Table 1 Cocoa Industry | Morningstar Sustainalytics

Source: Morningstar Sustainalytics. For informational purposes only.

Supply Chain Management Programs Are Not Applied to Their Entire Value Chain

While most of the companies being assessed have managerial responsibility for social supply chain management, only four have formal channels in place for supply chain workers to raise concerns (see Table 2). Moreover, only four of the seven supply chain management programs are applicable to second-tier suppliers, with the remainder limited to first-tier suppliers. 

Best practices in supply chain management include tracing cocoa back to its plantation of origin for both direct and indirect suppliers. However, this has proven to be a challenge for manufacturers due to the complexity of supply chains and the lack of plantation-level data. For example, Cargill only traces 10% of its indirect cocoa suppliers back to the point of purchase.17 

Table 2. Major Cocoa Industry Players Meeting Specific Criteria Within Their Supply Chain Management Program

Table 2 Cocoa Industry | Morningstar Sustainalytics

Source: Morningstar Sustainalytics. For informational purposes only.

Companies Are Implementing Leading Monitoring Standards, but Their Scope Is Still Limited

In recent years, the seven companies in this assessment have begun implementing Child Labor Monitoring and Remediation Systems (CLMRS) in response to allegations of child labor in their supply chains. The CLMRS is the leading method to monitor and remediate confirmed cases of child labor. Data has shown that, when executed properly, implementing a CLMRS can reduce child labor by over 50% over a three-year period.18 The concept of CLMRS is relatively new and most companies that have implemented one are currently expanding its scope. While zero tolerance approaches to child labor could push exploitation underground and result in some young workers taking up less regulated work in the informal sector, a CLMRS aims to keep the issue at the surface by working with farmers on the ground to provide child-centered solutions.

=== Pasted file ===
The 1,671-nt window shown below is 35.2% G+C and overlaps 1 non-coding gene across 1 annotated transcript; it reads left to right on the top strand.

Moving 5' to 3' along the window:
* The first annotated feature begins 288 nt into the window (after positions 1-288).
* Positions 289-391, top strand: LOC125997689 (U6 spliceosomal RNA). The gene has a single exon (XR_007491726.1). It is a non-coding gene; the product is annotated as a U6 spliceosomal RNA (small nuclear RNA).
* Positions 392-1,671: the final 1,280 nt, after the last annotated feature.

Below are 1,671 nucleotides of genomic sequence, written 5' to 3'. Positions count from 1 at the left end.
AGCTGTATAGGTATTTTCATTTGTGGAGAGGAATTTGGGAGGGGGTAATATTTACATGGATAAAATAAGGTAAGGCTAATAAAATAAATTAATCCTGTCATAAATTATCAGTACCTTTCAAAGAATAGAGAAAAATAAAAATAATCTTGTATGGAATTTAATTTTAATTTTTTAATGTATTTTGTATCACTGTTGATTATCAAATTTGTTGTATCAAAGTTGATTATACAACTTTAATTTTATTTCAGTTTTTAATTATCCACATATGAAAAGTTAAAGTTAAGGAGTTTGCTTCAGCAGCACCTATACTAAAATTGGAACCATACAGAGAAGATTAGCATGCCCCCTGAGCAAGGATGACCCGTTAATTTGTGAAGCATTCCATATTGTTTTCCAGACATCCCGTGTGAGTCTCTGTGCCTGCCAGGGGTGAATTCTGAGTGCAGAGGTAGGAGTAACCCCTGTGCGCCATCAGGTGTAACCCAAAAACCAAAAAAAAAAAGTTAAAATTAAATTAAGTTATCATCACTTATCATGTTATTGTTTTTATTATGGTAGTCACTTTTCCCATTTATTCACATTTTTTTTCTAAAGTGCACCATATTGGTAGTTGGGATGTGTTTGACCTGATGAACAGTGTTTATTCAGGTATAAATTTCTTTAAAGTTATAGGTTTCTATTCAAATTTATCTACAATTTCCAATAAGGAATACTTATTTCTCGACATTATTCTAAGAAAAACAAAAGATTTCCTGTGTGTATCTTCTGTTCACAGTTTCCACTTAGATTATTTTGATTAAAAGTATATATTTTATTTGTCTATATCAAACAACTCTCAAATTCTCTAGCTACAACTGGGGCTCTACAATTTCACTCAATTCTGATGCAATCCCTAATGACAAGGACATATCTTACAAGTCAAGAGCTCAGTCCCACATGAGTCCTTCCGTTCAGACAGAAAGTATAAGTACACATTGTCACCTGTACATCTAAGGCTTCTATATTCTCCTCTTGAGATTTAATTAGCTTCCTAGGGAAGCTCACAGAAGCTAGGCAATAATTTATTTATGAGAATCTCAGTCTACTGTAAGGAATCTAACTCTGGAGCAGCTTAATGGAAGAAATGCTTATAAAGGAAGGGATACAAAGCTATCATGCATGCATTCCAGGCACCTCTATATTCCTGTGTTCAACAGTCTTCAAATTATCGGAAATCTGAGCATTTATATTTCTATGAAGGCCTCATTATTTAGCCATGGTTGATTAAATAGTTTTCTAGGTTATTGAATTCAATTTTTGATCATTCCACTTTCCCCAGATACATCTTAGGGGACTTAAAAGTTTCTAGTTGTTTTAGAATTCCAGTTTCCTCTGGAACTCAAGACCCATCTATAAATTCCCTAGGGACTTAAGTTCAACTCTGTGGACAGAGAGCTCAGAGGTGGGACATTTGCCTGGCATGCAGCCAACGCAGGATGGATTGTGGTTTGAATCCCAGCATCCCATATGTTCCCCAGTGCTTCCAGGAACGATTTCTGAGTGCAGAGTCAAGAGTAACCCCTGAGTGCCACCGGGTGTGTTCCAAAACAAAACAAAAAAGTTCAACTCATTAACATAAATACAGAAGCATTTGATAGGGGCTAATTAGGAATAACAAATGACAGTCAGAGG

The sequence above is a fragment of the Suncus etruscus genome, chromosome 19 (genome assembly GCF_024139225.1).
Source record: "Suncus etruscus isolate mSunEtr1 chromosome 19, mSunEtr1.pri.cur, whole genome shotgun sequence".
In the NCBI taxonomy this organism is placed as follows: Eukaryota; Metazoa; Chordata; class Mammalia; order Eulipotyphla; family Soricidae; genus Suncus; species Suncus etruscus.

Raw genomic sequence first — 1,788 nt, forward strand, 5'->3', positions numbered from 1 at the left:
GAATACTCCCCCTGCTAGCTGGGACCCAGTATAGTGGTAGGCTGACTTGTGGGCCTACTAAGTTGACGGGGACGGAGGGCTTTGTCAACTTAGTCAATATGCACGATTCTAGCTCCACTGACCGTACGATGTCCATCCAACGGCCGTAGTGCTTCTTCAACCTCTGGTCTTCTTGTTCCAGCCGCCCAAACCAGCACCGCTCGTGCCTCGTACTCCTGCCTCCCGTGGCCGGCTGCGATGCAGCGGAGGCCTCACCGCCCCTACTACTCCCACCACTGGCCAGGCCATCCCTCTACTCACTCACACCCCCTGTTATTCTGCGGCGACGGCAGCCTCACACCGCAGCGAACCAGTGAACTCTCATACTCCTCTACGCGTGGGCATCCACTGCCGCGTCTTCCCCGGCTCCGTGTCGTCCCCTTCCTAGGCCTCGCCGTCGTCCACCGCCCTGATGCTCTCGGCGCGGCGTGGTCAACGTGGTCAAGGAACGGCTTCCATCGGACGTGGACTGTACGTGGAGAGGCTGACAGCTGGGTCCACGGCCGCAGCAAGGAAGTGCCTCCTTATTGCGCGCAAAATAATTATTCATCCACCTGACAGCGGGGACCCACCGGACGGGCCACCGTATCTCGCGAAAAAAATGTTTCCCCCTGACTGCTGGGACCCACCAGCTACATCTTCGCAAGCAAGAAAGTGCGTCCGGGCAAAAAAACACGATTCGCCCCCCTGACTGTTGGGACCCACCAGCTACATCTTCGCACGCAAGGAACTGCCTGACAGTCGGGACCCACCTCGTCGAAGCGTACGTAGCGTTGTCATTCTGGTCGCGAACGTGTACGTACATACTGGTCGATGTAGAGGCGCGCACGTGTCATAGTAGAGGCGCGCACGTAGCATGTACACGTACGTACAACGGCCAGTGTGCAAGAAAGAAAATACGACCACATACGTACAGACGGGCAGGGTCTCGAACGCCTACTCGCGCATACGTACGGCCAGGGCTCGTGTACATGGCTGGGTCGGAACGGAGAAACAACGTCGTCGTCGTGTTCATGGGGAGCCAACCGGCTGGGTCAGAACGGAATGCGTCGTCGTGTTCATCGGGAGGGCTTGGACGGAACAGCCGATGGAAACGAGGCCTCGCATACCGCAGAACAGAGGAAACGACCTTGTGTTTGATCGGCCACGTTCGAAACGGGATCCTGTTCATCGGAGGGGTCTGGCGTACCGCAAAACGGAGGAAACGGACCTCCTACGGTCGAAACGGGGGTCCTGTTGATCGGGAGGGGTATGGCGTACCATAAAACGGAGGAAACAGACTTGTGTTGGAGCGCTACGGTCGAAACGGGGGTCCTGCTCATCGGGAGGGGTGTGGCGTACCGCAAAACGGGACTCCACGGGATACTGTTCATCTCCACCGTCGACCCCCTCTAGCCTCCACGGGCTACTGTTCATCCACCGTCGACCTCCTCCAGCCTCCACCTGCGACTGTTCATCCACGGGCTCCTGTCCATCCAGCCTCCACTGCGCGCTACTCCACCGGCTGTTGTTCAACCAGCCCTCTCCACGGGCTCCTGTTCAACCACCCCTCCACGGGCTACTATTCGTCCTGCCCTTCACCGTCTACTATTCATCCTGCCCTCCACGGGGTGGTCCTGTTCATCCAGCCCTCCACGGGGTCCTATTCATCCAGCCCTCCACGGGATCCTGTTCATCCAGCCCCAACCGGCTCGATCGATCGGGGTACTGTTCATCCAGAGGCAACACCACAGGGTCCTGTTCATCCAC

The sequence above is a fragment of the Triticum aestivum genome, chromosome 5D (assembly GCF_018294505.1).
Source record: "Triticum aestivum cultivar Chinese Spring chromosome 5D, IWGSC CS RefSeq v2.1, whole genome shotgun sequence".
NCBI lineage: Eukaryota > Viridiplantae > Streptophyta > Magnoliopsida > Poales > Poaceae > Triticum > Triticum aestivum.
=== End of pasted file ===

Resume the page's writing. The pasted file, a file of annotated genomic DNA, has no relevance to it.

Despite the adoption of leading supply chain management practices, the companies assessed continue to be linked to alleged child labor violations. In January 2024, a Switzerland-based news program reported cases of child labor among Ghanaian cocoa farmers allegedly linked to Lindt’s supply chains.19 And in September 2023, a Brazilian labor court in Bahía ordered Cargill to perform human rights due diligence on its supply chain and pay a fine of BRL600,000 (USD120,185) as a penalty for buying cocoa from farms that used child labor.20

Understanding Company and Investor Risk 

Investors face several risks associated with companies’ failure to adequately prevent and mitigate child labor in their supply chains. 

Companies Face Legal Risks 

Being subject to litigation is associated with legal fees and reputational costs, which can be exacerbated by a negative outcome. In December 2023, Terry Collingsworth, lead counsel at International Rights Advocates, representing activists, filed a lawsuit against Mars, Cargill and Mondelēz in the Superior Court of the District of Columbia. The lawsuit claimed the companies bought cocoa from West African farms that forced children to work on plantations. It also alleged the companies failed to take sufficient action to reduce the use of child labor in their supply chains and failed to address the ongoing issues on their plantations. The lawsuit sought to represent all affected child workers in Ghana’s cocoa industry. Mondelēz did not comment on the case.21 

Media Attention Could Bring Reputational Risks

Consumers and shareholders are increasingly aware of human rights issues. The topic has been reported on by several major news outlets and has been the subject of several televised investigative reports.22 23 24 As of February 2024, over 29,000 consumers have signed a petition to hold corporations accountable for child labor in the cocoa industry.25 Retaining customers is essential to consumer goods companies and negative publicity can affect a company’s bottom line. 

Regulatory Risks Are Rising

Internationally, there has been an increase in regulations related to corporate due diligence. For instance, the adoption of the European Union’s regulation on deforestation-free products will see governments holding corporations accountable for human rights violations occurring in their supply chains. The new regulation also includes financial penalties for non-compliance, exposing companies to regulatory and financial risk.26 Courts in other jurisdictions, such as Brazil, are also levying fines against companies for child labor violations in their supply chains.27 With a rise in human rights due diligence regulations, companies are exposed to an increasingly high risk of fines.

Driving Change in the Cocoa Industry Through Meaningful Investor Engagement

As awareness spreads, some investors have begun engaging companies on the issue of child labor in cocoa value chains. For instance, shareholder organization Tulipshare with a voting power of USD620 billion, together with Advance ESG, filed a resolution requesting that Mondelēz International’s board of directors eliminate child labor from its cocoa supply chains by 2025 and comply with SDG8.7.28

A more holistic understanding of this complex issue combined with identifying companies’ remaining management gaps can guide meaningful engagement dialogues between investors and companies. We recommend centering engagement around three key topics: 

  1. Minimum Living Wage